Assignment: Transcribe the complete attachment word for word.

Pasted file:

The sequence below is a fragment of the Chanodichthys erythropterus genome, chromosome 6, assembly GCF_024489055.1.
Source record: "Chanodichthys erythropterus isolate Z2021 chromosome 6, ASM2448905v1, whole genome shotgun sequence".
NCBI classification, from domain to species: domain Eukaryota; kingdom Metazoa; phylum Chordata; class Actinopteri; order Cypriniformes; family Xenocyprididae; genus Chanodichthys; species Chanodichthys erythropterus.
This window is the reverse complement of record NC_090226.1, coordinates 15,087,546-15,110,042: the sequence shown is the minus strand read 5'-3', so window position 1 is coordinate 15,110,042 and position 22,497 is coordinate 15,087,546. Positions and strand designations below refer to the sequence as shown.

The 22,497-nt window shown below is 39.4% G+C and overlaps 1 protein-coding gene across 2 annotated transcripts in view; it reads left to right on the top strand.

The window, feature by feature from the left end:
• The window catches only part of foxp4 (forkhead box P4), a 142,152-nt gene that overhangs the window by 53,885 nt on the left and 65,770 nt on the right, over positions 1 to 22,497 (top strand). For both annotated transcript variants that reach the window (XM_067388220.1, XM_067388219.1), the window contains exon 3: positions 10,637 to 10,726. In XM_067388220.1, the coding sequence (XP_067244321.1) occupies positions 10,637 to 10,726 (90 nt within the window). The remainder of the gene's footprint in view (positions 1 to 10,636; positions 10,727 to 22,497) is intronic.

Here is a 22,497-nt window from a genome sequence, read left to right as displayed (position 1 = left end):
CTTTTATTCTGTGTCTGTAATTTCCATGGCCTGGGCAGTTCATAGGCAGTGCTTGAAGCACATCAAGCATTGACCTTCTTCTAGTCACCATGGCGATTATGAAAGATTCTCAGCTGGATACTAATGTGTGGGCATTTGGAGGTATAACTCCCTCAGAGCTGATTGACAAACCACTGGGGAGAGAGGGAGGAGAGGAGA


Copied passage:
The sequence below is a fragment of the Chanodichthys erythropterus genome, chromosome 6, assembly GCF_024489055.1.
Source record: "Chanodichthys erythropterus isolate Z2021 chromosome 6, ASM2448905v1, whole genome shotgun sequence".
NCBI classification, from domain to species: domain Eukaryota; kingdom Metazoa; phylum Chordata; class Actinopteri; order Cypriniformes; family Xenocyprididae; genus Chanodichthys; species Chanodichthys erythropterus.
This window is the reverse complement of record NC_090226.1, coordinates 15,087,546-15,110,042: the sequence shown is the minus strand read 5'-3', so window position 1 is coordinate 15,110,042 and position 22,497 is coordinate 15,087,546. Positions and strand designations below refer to the sequence as shown.

The 22,497-nt window shown below is 39.4% G+C and overlaps 1 protein-coding gene across 2 annotated transcripts in view; it reads left to right on the top strand.

The window, feature by feature from the left end:
• The window catches only part of foxp4 (forkhead box P4), a 142,152-nt gene that overhangs the window by 53,885 nt on the left and 65,770 nt on the right, over positions 1 to 22,497 (top strand). For both annotated transcript variants that reach the window (XM_067388220.1, XM_067388219.1), the window contains exon 3: positions 10,637 to 10,726. In XM_067388220.1, the coding sequence (XP_067244321.1) occupies positions 10,637 to 10,726 (90 nt within the window). The remainder of the gene's footprint in view (positions 1 to 10,636; positions 10,727 to 22,497) is intronic.

Here is a 22,497-nt window from a genome sequence, read left to right as displayed (position 1 = left end):
CTTTTATTCTGTGTCTGTAATTTCCATGGCCTGGGCAGTTCATAGGCAGTGCTTGAAGCACATCAAGCATTGACCTTCTTCTAGTCACCATGGCGATTATGAAAGATTCTCAGCTGGATACTAATGTGTGGGCATTTGGAGGTATAACTCCCTCAGAGCTGATTGACAAACCACTGGGGAGAGAGGGAGGAGAGGAGA